History and Priorities

History

In January 2014, members of the Canadian archival community met to discuss its future and envision how Canada’s documentary heritage would respond to future challenges. These discussions occurred through the “Canadian Archives Summit: Towards a New Blueprint for Canada’s Recorded Memory”, which was held on January 17, 2014 at the Munk School of Global Affairs, University of Toronto. The Summit resulted in a number of recommendations to help guide Canada’s archives.

In September 2014, the Association of Canadian Archivists (ACA), the Association des archivistes du Québec (AAQ), the Canadian Council of Archives, the Council of Provincial and Territorial Archivists (CPTA) and Library and Archives Canada (LAC) met and established the Working Group on Canada’s Archives. Their initial mandate was to serve as a mechanism to advance discussions initiated at the Summit in a way that was strategic, focused on results, and participatory among members of the Canadian archival community.

Over the summer of 2015, the Working Group established a roadmap for collaborative action by members of the Canadian Archival System and the broader community. Consultations occurred over the summer months and feedback and comments were incorporated into a final document.

In November 2015, the Working Group launched the final strategy document entitled Canada’s Archives – A New Blueprint at an event at Library and Archives Canada’s 395 Wellington Street building in Ottawa, Ontario. The strategy lists a number of initiatives that must be undertaken within the next ten years to ensure that the community can better respond to the opportunities and challenges of the digital world. The strategy is  divided into four areas of focus: Records, People, Capacity and Profile. During the launch event, participants were asked to identify the first set of priorities to be accomplished over the next two years through various group discussions and exercises. This feedback was collected and later reviewed.

Additionally, during the launch event, the Working Group announced that it would transition to the Steering Committee on Canada’s Archives, in order to help guide the work ahead.

Priorities

In February 2016, the newly formed Steering Committee on Canada’s Archives met to discuss the community’s feedback from the launch event and select priorities for the next two years. The Steering Committee selected priorities based on input received during various consultations with the Canadian archival community and also also took into consideration the following ideas:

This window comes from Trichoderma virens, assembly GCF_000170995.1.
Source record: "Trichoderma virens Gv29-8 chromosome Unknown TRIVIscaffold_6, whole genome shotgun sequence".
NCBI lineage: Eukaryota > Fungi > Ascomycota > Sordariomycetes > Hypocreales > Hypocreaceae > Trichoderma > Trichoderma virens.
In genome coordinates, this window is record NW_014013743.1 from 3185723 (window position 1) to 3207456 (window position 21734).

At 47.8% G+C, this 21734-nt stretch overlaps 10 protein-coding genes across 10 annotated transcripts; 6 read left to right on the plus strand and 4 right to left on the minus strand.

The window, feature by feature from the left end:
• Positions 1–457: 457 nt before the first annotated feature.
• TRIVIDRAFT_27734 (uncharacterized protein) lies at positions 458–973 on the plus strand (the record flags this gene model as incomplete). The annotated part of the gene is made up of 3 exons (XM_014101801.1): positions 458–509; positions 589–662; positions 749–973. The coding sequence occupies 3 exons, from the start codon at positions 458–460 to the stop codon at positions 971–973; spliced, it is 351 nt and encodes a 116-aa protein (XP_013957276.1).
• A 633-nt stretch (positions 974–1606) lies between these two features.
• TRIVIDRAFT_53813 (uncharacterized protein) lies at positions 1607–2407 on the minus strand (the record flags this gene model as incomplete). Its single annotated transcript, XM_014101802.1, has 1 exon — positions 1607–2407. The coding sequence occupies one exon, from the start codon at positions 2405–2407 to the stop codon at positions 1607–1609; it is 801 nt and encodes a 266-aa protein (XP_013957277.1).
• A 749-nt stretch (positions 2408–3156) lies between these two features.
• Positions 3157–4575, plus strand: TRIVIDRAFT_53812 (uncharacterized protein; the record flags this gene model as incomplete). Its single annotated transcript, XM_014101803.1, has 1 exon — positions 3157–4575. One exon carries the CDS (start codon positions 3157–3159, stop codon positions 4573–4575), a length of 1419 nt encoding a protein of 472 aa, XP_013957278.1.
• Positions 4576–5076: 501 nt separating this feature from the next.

• The work is timely – there is an urgency to act or respond in a given timeframe.
  • The work ahead is feasible – it is readily attainable with expertise that exists in our community.
  • The work is engaging – many in our community have expressed interest in getting involved.
  • The work is of benefit to a range of community members – small, medium and large institutions; associations and councils; individual archivists and archival workers; educators, etc.
  • The work is expansive – a national approach or higher degree of coordination would be beneficial.

In this context, the following three priorities were selected by the Steering Committee for the first two years:

  1. Workforce
  2. Awareness Strategy
  3. Response to the Report of the Truth and Reconciliation Commission (TRC)

Workforce

This priority was selected in order to develop a better understanding of the current and future archives workforce, as well as to explore linkages between archival education programs offered by universities and colleges on one hand, and the challenges experienced by workplace practitioners on the other. It will build on other related efforts undertaken within the Canadian Archival System in the recent years.

Awareness Strategy

This priority was selected in order to focus on ensuring that both the public and decision-makers understand the value and importance of archives. It will explore options for the creation of a national advocacy strategy, including tools that can be used by archives and archivists across Canada.

Response to the Report of the TRC

This priority was selected in order to seek to undertake an analysis of relevant recommendations in the Report, and to create options for a response and related action plan in collaboration with First Nation (including Métis) and Inuit in all areas of Canada.

Other Efforts in Progress

In the course of its discussions, the Steering Committee also identified two other initiatives connected to the strategy that are already underway by groups connected with the Steering Committee. The Steering Committee will link these activities to increase information sharing as these initiatives progress.

  1. Standards Development
  2. Digital Records Management and Infrastructure

Standards Development

The work to revise the Rules for Archival Description is currently underway, led by the CCA’s Canadian Committee on Archival Description. Work on a national accession standard has also begun, with members from LAC, Bibliothèque et archives nationales du Québec (BAnQ), the Royal BC Museum and various universities.

Digital Records Management and Infrastructure

An initiative to develop infrastructure for digital curation is currently underway, via a collaboration led by LAC alongside the Archives of Ontario (AO) and the BAnQ.

In addition to this work, the National, Provincial, Territorial Archivists Conference (NPTAC) has agreed to launch work on born-digital records management, under the leadership of the AO.